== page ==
Auditing Your Content: A Practical Guide
In simple terms, SEO is often broken down into three separate sections (very broadly).
Traffic & Backlinks
Content & Keywords
Since we’ve already talked about technical SEO audits, let’s take some time to focus on the third section: content and keywords. Some professional SEOs would argue that Content is actually the most important audit to do.
What is "content"?
Technically speaking, content includes all the words, images, videos and branded logos that you display on your website. We are excluding all of the design assets, HTML and CSS - we are just looking at the written words and images that are typically placed in the "Body" areas of a website.
This content is what you use to convey the actual message of your website. The design of your website serves a different purpose, a tool to lure people in with nice aesthetics. The words, though, are what really matter to your audience.
Think of web content like a novel. You have a Cover, title page, index page and then your chapters. You may have the odd illustration or picture, but a novel is mostly about the story.
Why is content so important?
Content can often be overlooked when building and preparing a website to showcase your products and services. Many new sites contain images of their products or icons to represent their services, but have minimal writing to support the page.
Admittedly, it takes some effort to write good quality and relevant content that your customers will find interesting. It is also somewhat tricky to know what words and phrases to use without sounding like a broken record or randomly (and unnaturally) peppering your content with keywords.
This is why it is important - because it takes hard work and the users reading your content are the ultimate judge of whether or not it’s any good.
Good content will encourage visitors to your site to stay longer, read more pages, spend more time on each page and reduce your overall bounce rate. It could even entice them to fill out a contact form or sign up for a mailing list.
A poorly written page will have the opposite effect entirely - and these signals are very crucial to help Google determine if your site is "valuable" to people. Your content also helps Google understand when it should show your site, depending on the user’s search intent.
Reviewing Content for SEO - Keywords
Starting with keywords, it’s important to identify what your target keywords are going to be. Check out this guide on Keyword Research to, first and foremost, find the keywords that will work best for your site. Once you’ve chosen your keywords, you need to ensure that these keywords and similar ones are used throughout your content in a natural way. Here is a quick audit list for keywords:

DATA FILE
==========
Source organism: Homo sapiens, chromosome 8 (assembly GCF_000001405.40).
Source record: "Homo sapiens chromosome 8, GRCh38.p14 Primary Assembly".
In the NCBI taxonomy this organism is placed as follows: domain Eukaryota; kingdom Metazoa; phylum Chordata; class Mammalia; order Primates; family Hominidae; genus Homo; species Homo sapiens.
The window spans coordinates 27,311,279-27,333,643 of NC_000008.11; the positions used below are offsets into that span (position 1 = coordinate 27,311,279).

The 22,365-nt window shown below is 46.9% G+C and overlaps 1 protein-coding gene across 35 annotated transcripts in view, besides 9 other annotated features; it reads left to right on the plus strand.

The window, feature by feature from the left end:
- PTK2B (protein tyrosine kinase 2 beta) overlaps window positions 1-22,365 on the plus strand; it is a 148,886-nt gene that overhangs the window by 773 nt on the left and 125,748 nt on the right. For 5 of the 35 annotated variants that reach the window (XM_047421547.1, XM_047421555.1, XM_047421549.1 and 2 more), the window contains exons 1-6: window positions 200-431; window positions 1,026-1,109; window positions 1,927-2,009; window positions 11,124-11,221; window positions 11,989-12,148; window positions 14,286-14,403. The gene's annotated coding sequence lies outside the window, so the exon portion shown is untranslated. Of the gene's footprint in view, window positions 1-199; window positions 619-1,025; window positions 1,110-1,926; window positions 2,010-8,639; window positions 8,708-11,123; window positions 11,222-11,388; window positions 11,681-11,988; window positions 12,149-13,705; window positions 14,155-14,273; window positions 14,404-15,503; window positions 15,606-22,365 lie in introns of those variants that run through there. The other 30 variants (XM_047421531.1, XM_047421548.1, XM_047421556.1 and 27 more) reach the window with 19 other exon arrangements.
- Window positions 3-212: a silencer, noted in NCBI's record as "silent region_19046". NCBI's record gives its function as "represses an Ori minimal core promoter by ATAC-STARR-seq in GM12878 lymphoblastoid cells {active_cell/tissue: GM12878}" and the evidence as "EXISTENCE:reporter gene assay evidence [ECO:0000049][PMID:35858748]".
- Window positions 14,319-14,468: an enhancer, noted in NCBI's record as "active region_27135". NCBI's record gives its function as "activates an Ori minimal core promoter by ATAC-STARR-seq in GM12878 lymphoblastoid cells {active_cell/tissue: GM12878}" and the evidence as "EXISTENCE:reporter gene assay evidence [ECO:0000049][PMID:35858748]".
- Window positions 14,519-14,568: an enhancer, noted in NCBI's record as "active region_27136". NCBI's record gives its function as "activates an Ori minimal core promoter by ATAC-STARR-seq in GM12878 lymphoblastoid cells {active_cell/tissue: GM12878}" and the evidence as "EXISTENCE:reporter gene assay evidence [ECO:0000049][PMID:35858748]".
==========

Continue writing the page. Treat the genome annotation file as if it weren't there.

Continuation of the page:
Ensure your keyword appears in the URL
Ensure your keyword appears in the Title Tag
Ensure your keyword appears in a Heading 1 and Heading 2
Ensure your keyword appears as bold in the body text
Check your keyword density (the amount of times that it appears as a percentage of the overall word count). While the target density is something to be determined by good SEO research, a rough estimate would be between 2% and 5%
Use similar and alternative versions of your keywords including plurals, singular and similes. For example if your keyword is "Boots", also be sure to include “boot”, “shoes”, “footwear” and other examples. You might also list different types of boots like “leather boots”, “synthetic leather boots” etc. Think about the different terms that YOU personally would consider to be related to the keyword and use them.
For point 6, if you’re unsure how to come up with related keywords, check out WooRank’s Keyword Tool. For the keywords you’re tracking, we show all of the Featured Results shown for that specific keyword. If you click into the keyword, you will usually see the "Related Searches" that Google will show to a searcher. This is the best place to find keywords that are similar to yours and that are being shown to your target audience as an alternative to their original search.